“This was not only precipitous. For me it was manifestly, obviously partisan, and I don’t come at that lightly,” said the former politician during CTV’s Power Play program on April 30. “It was an awful performance by Speaker Greg Fergus. He just lost control. … Fergus should do the right thing and step down.”


The firestorm started on a quiet Tuesday afternoon with Mr. Trudeau making his first appearance at a question period session, after a week’s break from House proceedings and a whirlwind budget-promotion tour.

The previous week had concluded with the B.C. NDP government “urgently” asking Ottawa to put an end to the hard drugs decriminalization experiment in the province, citing declining health and public safety.

The federal Conservatives had been advocating for just that for some time, with Mr. Poilievre often criticizing the policy and similar ones like “safe supply.”

The Tory leader raised the issue with his first question to the prime minister, mentioning how a media report speaks of a supervised injection site near a Montreal school with syringes on the ground.

“When will he reverse his radical policies that are causing deaths?” asked Mr. Poilievre in French.

Mr. Trudeau answered that his government would continue to work with the provinces to address the public health crisis in a “rigorous but compassionate matter.”

As Mr. Poilievre usually does, he repeated a similar question in English using B.C. as an example this time and citing the explosion of overdose deaths.

Instead of responding in French, Mr. Trudeau said he had just answered the question and pivoted to accusing Mr. Poilievre of courting “extreme right nationalist groups like Diagolon.” This drew protests from the Conservative benches, which was followed by Mr. Fergus asking MPs to “control” themselves.

Mr. Poilievre shot back, saying, “I always condemn extremism and racism, including from the guy who spent the first half of his adult life as a practising racist, dressing up in hideous racist costumes so many times.”

This time Mr. Fergus intervened and told Mr. Poilievre he cannot make such an accusation against a person’s character.

Later, Mr. Poilievre asked the “wacko prime minister” when he would put an end to his “wacko policy.” Mr. Fergus said the language was “not acceptable” and asked Mr. Poilievre to withdraw the term.

Mr. Poilievre initially tried to replace the term with “radical” or “extremist,” but Mr. Fergus insisted it be “simply withdrawn.”

After Mr. Poilievre replied by saying, “Mr. Speaker, I simply withdraw it and replace it with the aforementioned adjective,” Mr. Fergus expelled him from the House.

‘Extremist Groups’

Ever since Mr. Poilievre visited anti-carbon tax protesters on April 23 in Atlantic Canada, where a small hand-drawn Diagolon flag could be seen on an RV door, the Liberals have been trying to paint him as courting extremists.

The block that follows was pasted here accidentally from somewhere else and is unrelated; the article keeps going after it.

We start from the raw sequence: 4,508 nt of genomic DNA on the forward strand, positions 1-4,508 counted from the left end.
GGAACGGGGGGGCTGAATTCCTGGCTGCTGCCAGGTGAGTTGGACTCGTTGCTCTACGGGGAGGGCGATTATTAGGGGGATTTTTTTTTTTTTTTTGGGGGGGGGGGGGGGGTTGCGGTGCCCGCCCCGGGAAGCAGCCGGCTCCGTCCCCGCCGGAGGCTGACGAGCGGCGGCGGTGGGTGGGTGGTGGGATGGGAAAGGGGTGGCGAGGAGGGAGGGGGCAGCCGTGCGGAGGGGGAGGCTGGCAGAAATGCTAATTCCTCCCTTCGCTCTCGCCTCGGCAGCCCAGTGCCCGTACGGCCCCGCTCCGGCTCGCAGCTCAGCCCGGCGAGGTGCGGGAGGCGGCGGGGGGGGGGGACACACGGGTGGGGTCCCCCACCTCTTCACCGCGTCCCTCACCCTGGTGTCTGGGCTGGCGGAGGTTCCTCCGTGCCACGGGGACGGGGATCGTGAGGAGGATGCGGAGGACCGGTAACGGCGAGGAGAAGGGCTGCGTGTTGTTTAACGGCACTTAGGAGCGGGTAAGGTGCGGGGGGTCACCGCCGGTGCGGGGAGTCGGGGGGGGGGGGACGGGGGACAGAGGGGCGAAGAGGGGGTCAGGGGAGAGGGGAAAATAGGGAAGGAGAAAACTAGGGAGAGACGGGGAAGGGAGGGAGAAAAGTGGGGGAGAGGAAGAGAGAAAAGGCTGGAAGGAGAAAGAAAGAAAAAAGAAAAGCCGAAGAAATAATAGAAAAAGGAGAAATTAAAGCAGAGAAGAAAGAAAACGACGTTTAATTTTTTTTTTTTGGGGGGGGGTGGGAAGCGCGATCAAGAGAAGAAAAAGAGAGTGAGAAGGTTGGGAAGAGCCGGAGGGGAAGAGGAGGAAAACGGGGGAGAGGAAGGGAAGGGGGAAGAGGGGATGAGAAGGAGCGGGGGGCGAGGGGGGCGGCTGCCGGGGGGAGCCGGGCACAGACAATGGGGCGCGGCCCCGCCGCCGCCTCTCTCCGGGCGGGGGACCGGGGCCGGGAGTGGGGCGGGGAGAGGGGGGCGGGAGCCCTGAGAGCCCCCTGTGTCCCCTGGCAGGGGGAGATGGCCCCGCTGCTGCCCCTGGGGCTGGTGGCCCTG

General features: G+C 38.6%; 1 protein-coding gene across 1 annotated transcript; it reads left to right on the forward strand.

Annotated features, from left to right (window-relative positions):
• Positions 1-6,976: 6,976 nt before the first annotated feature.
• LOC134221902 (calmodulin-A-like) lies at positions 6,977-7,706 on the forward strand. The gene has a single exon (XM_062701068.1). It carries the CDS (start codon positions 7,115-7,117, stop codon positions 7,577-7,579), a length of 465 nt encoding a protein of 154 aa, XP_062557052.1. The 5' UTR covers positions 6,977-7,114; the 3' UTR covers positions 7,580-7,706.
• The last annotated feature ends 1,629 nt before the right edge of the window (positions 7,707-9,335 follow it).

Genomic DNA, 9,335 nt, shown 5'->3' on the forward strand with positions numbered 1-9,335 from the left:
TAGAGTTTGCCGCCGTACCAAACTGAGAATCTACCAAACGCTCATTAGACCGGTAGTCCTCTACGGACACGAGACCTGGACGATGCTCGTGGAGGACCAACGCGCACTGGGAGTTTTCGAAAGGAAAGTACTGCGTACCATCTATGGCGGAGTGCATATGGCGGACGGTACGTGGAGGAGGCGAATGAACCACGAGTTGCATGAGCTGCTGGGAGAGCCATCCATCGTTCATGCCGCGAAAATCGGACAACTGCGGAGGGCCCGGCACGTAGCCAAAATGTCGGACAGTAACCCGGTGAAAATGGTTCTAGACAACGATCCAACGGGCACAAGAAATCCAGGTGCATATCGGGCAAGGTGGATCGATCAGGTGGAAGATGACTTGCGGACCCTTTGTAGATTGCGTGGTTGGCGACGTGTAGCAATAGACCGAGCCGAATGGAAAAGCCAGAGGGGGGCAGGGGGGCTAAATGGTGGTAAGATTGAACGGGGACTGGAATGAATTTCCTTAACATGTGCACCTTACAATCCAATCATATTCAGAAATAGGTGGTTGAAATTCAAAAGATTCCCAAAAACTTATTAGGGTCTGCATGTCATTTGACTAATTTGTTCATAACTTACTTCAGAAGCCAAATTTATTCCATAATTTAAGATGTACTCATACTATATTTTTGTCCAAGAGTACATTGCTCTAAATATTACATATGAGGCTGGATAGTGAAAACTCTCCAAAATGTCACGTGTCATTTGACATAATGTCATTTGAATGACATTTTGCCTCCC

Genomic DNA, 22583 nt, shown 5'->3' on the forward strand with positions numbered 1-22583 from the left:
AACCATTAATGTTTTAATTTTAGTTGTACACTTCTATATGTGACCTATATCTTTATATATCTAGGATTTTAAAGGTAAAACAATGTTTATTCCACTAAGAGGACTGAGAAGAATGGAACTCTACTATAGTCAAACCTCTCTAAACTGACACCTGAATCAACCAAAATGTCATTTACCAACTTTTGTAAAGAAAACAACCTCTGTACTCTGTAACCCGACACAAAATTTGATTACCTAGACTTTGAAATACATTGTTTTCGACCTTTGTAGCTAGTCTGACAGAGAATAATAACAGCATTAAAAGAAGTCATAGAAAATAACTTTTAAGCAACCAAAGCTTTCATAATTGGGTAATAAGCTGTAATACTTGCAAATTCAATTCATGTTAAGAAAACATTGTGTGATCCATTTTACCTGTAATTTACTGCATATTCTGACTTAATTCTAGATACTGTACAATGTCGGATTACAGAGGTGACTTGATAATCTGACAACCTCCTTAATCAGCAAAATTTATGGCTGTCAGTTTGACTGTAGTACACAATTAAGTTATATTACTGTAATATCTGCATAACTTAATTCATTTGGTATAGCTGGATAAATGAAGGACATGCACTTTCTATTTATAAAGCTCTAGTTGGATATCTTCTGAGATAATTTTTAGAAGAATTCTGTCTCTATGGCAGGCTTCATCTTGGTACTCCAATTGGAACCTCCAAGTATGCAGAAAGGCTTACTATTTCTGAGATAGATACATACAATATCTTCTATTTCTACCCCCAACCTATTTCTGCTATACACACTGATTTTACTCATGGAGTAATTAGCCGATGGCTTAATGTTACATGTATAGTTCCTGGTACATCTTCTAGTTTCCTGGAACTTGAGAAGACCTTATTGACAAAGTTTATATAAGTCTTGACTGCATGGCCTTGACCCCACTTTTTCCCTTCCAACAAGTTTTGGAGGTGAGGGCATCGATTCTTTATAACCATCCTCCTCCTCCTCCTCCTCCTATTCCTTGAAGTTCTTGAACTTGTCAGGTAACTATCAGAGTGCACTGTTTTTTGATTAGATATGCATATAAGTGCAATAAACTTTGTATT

The prime minister’s talking points in the House of Commons have been repeated by his ministers.

“You have a leader of the Opposition who proactively visits and cultivates the support of white nationalist extremist groups,” said Government House leader MacKinnon.

Immigration Minister Miller said he was not accusing Mr. Poilievre of being an “extremist” or a “racist,” but he said the Tory leader is playing “footsies with them, and he dances with them.”

Diagolon is the name of a fictitious country invented as an internet joke by military veteran Jeremy MacKenzie, according to testimonies at the public inquiry into the use of the Emergencies Act in 2022. His supporters coalesce around the concept and Mr. MacKenzie’s podcast, in which he has used anti-government and incendiary language such as calling for the hanging of those he calls “traitors.”

Mr. MacKenzie said in an April 30 video statement after Mr. Poilievre’s expulsion that he is not affiliated with the carbon tax protesters and that the symbol had been drawn on the RV door during the 2022 Freedom Convoy protest. Mr. MacKenzie also said he is not affiliated with the Conservative Party nor is he a supporter of Mr. Poilievre.

Mr. Poilievre has in the past denounced Mr. MacKenzie for making offensive remarks about his wife, Anaida Poilievre. In his video, Mr. Mackenzie said it should be obvious that he and Mr. Poilievre are “not mutual friends.”

“These claims by the Liberals are an outright and deliberately malicious fabrication in a desperate and pathetic attempt to sway support away from the Conservative Party’s momentum,” he said.

Jennifer Cowan and Chandra Philip contributed to this report.

Noé Chartier is a senior reporter with the Canadian edition of The Epoch Times. Twitter: @NChartierET